Jun 032015
 

I need an opinion for a binding system for a journal I already sell in my shop. The choices are the exposed envelope spine system I discuss in this post, or a spiral or hinge binding system. Let me know in the comments below what you think.

Late last night, I completed another custom order, one of my “The Love We Share Journals.” This is a book made up of six envelopes that are adhered together and folded to form a dozen pockets for journaling cards. The spine in this book consists of the exposed edges of the envelopes, which I ink with Tim Holtz Distress Ink. After exchanging several convos via Etsy to identify the paper preferred by my buyer, she settled on a gorgeous paper collection called Beautiful Moments, designed by Carina Gardner for Carta Bella™.

Beautiful Moments Collection

I have blogged about the process involved in this book previously in January challenge: new techniques, which I made for the first time 3-1/2 years ago. However, instead of using a “soft” cover as the tutorial suggests, these days I use thick chipboard, which makes the book much more durable. I covered the chipboard with Bazzill Basics solid card stock in Walnut, then cut out and adhered a rectangle from the Beautiful Moments collection. Notice that the front cover and back cover are not the same. This adds interest, I think.

Covers

The book always begins with a skeleton of business-sized envelopes, although you can technically use any sized envelopes you prefer.

Envelope Skeleton

Because the Beautiful Moments collection features dark brown as one of its accent colors, I inked the edges of the white envelopes with Tim Holtz Distress Ink in Walnut Stain to match it. If you didn’t know what comes next, you’d think what you see below looks pretty unattractive, but in reality this gives the book a soft vintage appearance.

Inking the Edges

Once you cover the envelopes with decorative card stock, you can see how much better things look.

Pocket Pages

When the book was completed, it was a rainbow of earthy colors in wine, dusky pink, chocolate brown and gold.

Beautiful Moments Envelope Book

One thing that I’d like to change about this book is the binding. As you can see in the photo below, the covers don’t lie flat as you fill up the book with journaling cards and photos. The hemp ribbon tie does keep the book closed, however.

DSCN9006

To solve this issue, I’d like to experiment with some other binding methods, possibly a spiral binding, or maybe a hinge method, resulting in a hardcover spine. If you had to choose one of these bindings, keeping in mind that the envelope pockets would still comprise the “content” of the book, which would you prefer? Although these books are not the same as my envelope journal, the photos below show the difference in binding methods.

DSCN7459

Spiral binding using double owire

"Cherish" Photo Journal

Hinge binding system with hardcover spine, measuring approximately 1-1/2 inches

I guess a project like this proves that you never stop wanting to improve your products, and you can certainly learn something new with each project you complete. What have you learned lately about a product you make?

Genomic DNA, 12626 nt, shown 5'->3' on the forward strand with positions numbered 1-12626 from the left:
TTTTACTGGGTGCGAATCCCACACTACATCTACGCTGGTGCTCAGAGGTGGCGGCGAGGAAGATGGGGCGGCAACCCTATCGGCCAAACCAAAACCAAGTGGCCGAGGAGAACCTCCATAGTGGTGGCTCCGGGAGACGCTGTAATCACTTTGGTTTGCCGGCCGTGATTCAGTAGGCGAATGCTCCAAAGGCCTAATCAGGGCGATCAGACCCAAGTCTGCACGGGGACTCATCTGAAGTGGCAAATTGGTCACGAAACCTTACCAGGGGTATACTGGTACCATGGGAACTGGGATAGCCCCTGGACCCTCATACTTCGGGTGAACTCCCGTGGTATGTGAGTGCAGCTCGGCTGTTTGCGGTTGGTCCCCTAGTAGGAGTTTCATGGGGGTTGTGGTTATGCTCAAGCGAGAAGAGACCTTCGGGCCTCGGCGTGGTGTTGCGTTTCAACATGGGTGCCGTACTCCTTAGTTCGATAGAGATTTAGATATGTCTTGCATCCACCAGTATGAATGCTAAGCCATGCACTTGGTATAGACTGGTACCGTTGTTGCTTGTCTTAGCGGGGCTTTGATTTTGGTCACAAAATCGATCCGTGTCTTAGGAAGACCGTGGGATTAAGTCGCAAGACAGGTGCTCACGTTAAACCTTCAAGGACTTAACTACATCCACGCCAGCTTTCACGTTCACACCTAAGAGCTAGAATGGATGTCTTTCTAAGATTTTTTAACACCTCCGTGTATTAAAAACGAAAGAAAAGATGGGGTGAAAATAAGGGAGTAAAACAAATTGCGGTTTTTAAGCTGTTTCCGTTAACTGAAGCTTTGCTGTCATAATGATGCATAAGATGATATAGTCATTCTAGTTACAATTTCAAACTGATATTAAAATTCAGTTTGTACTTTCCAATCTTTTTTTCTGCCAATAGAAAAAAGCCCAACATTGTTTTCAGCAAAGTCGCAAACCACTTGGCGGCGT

© 2015 Judy Nolan. All rights reserved.

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  7 Responses to “Naked envelope spine, spiral binding or hinge binding system?”

  1. Love the idea – and thanks for your tutorial – I never heard of distressing ink – going to check it out. Now to your question. If the first book closed – I liked the burlap (I think) ribbon – but once it starts to get filled up – it might be difficult to keep it closed.
    The third option with a closed binding might constrict the amount of personal items one might put into the envelopes.
    So my choice is option 2 – the Spiral Binding – is it not as restrictive – so it will allow for width as it expands with its envelopes filled with memories.
    Hope this helps!
    Pam

  2. I think I’d go with the hinge for this one! The spiral feels a little more casual to me, and I like the idea of the envelope book being a “fancier” gift option.

  3. I like the hinge–except you’d have to guesstimate how thick it would be when full. So my preference would probably be the spiral binding. It wouldn’t look “empty” at the start, or “stuffed” as the envelopes fill.

  4. Wow! I can see how much work went into creating this journal. I love the idea of little cards and trinkets to add to the envelopes and would prefer the hinge binding as I find it aesthetically pleasing for this type of book 🙂

  5. These are such fun books!
    I like the hinge style binding, but wonder how full you can make the books with this binding.
    I know even with the spiral binding that I also use, that once it starts to get full, the book doesn’t close properly.
    But if they overfill it, it can be more of a display piece all opened up. It just won’t lie flat when closed.

  6. I’m not sure – they’re all so cool! The envelope binding looks really neat, but I can see how it could get problematic. I also really like the hinge binding. Most of them look more unique to me, especially since they require more work. With envelope packets inside, I think I probably wouldn’t choose the spiral. It seems very well suited to things like password notebooks, but not as well suited for a notebook to put things in. Hmmm…if I had to pick one, I’d probably go with envelope for a useful book to put things in because it’s very nifty and unique.

  7. I like the hinge binding system. I’m not a huge fan of the large spiral notebooks, they always feel bulky to me.

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